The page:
I recently added a free application/service that analyzes my email called Gmail Meter. This service sends me a comprehensive weekly report full of summaries and plots that indicate how I use Gmail.

The first thing I learned is that Wednesdays are for emailing and I seem to respond in a timely manner, on average, to emails sent to me…when I actually respond (I have a 24.58% response rate. Yikes!) Wednesdays I only teach one class (at 4:40pm) this semester, but I have a morning meeting so I am on campus and generally have time to respond to emails that I may not have gotten to.

Summary of my Gmail

The plot of my daily email traffic shows that most email is sent to me during the day (typical work hours), while my email times tend to be prior to classes in the morning and after my evening courses. Also, it is clear I am sending far less that I receive. It appears I am doing my part to lower my email footprint! chartI seem to be more prompt on my email responses (for the most part) than others who respond to me. What is interesting, is that people who respond to me are in primarily very quick (<4hrs) or take more than a day to get back to me. This fits with the behavior I expect from most academics. chart-2In the emails I send, I tend to be terse. Generally, I try to avoid long emails to people since when long emails are sent to me I tend to get cranky. (I recognize that sometimes it can’t be avoided.) I actually am quite pleased that the mode here is less than 10 words. (Again, yay for my footprint!)

I am not quite as happy to see that the mode for emails sent to me is the category indicating more than 200 words. Some of this is because of the university committees  I sit on. For example, the University of Minnesota Senate sends many emails. These emails often are lengthy because of the inclusion of bylaws and articles to the University Constitution that we will be voting on. That being said, I agree with this email charter which begs us all to keep it short.chart-3What kind of media attachments are taking up space in my Gmail box? It seems that most are Microsoft Word documents. Again, given my collaboration with other academics and feedback to students this makes sense to me. Since I have a Mac and most of my colleagues still work on PC, I send many documents as PDF files. My guess is that if this were sent to me a few years ago, the number of attachments would have been even higher. Our research group has slowly worked toward using sites like Dropbox to share documents. (Next stop…some versioning system.)chart-4Now for the plot that made me stop and write this post. Almost 90% of the email I received this week hit the trash can. Also a small percentage is still in my inbox. I am trying to achieve Inbox Zero, but just haven’t made it yet. I am currently down to xxx emails in my inbox. I signed up for the Mailbox app which should help with this goal when I check email on my phone, but like the Tempo app that Rob signed up for, there is a reservation system in place. Unlike Rob, my spot in the Mailbox line is nowhere near the bottom (last I looked 632,889 people in front of me) despite having reserved my place in line several weeks ago.chart-1I also receive information on the week’s top emailers to me (Joan) and the top recipients of my mail (one of my students); top conversation threads, a scatterplot of the number of words per email in a thread versus the rank of the email in the thread (was it the 1st email sent, 2nd, etc.). As one might expect there is a strong, negative relationship here. It also produces a word cloud based on the subjects and bodies of all messages sent or received directly. Lastly, it conditions emails received with attachments on whether they came from inside or outside the organization (University of Minnesota).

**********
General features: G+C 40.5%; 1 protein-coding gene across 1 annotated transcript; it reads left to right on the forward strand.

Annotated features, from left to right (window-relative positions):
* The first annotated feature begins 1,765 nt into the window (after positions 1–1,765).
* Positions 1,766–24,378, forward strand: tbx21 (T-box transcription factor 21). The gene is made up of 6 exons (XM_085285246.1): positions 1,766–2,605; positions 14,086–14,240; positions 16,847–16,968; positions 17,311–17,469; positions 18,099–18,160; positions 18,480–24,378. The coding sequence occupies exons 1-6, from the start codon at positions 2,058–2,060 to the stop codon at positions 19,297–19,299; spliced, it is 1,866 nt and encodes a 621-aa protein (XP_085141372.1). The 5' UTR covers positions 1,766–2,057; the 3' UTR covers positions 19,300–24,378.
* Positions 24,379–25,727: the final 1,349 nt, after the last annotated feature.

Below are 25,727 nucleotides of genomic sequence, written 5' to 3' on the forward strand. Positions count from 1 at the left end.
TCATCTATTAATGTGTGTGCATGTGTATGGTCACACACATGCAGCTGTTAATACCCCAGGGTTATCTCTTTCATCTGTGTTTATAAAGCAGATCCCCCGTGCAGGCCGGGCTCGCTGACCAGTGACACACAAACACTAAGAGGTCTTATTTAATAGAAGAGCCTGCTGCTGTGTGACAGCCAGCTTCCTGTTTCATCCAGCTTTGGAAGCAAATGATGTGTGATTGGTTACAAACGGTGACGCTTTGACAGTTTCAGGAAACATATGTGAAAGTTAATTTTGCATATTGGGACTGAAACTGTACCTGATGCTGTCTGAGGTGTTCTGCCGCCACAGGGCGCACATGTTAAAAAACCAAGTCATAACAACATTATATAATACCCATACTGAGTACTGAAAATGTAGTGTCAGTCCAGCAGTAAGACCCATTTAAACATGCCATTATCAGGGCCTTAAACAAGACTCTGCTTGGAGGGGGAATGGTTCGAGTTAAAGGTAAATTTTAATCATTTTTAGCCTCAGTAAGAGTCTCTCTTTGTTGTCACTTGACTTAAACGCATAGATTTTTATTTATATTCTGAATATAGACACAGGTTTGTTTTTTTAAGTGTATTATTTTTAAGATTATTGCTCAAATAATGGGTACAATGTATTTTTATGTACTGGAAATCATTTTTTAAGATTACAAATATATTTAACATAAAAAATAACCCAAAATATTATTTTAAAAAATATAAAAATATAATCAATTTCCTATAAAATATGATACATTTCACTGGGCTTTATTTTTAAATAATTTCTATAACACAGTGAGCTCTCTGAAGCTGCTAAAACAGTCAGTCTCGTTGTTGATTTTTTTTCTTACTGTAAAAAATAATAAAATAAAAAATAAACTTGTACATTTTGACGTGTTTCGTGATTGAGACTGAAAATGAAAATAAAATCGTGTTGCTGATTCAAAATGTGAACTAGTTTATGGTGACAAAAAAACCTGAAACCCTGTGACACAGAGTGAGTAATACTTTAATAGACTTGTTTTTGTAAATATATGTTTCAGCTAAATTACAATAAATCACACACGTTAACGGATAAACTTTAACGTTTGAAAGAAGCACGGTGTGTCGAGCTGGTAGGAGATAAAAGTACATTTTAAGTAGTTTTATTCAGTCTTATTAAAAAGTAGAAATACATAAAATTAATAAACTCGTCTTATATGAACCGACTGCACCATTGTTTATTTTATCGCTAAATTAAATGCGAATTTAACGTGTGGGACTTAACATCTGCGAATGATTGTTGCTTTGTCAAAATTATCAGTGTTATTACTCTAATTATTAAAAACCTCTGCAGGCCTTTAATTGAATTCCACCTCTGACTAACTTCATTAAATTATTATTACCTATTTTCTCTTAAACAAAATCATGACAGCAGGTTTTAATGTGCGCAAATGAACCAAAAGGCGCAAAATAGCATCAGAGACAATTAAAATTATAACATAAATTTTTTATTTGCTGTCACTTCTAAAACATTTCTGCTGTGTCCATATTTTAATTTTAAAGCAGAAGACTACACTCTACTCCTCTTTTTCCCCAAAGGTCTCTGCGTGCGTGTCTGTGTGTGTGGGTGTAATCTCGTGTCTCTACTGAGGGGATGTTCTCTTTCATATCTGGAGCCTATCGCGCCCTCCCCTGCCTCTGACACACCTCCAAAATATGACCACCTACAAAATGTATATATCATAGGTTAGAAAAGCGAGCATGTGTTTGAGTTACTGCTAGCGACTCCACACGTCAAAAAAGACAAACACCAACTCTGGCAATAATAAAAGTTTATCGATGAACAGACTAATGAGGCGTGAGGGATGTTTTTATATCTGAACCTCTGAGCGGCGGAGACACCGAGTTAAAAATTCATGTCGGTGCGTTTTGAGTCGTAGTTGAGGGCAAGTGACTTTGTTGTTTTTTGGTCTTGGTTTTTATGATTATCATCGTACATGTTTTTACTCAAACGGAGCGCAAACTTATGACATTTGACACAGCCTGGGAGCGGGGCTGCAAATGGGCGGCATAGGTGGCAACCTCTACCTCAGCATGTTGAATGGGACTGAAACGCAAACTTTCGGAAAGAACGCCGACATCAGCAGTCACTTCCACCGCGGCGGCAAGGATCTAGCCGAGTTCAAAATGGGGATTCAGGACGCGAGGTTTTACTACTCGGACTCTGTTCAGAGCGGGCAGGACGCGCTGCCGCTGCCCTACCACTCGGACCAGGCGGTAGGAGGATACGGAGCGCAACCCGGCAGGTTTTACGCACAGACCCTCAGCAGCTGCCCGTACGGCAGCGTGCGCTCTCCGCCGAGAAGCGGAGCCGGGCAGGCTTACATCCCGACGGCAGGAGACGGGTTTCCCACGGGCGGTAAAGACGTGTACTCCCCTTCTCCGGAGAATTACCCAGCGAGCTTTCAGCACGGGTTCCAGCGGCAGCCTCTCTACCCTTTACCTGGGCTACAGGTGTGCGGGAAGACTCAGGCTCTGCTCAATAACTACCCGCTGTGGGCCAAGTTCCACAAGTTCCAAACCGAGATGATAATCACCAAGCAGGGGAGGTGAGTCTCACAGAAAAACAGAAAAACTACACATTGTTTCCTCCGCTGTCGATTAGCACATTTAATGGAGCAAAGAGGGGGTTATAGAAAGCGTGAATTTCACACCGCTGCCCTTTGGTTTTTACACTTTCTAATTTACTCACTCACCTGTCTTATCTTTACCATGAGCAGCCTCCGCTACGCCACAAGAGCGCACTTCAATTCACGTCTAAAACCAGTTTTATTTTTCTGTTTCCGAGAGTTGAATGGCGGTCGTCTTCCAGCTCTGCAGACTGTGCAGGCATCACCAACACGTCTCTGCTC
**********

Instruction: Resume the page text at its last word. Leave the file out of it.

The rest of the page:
It is not clear that you can obtain the raw data, although it is not clear that you can’t either. There are of course ways to obtain the meta-data that Gmail Meter is using by scraping it using a program such as Python (see here). My guess is that you could also do this with R 9perhaps using the curl and XML packages). They have several feature requests for making Google Meter more customizable which would make it even cooler.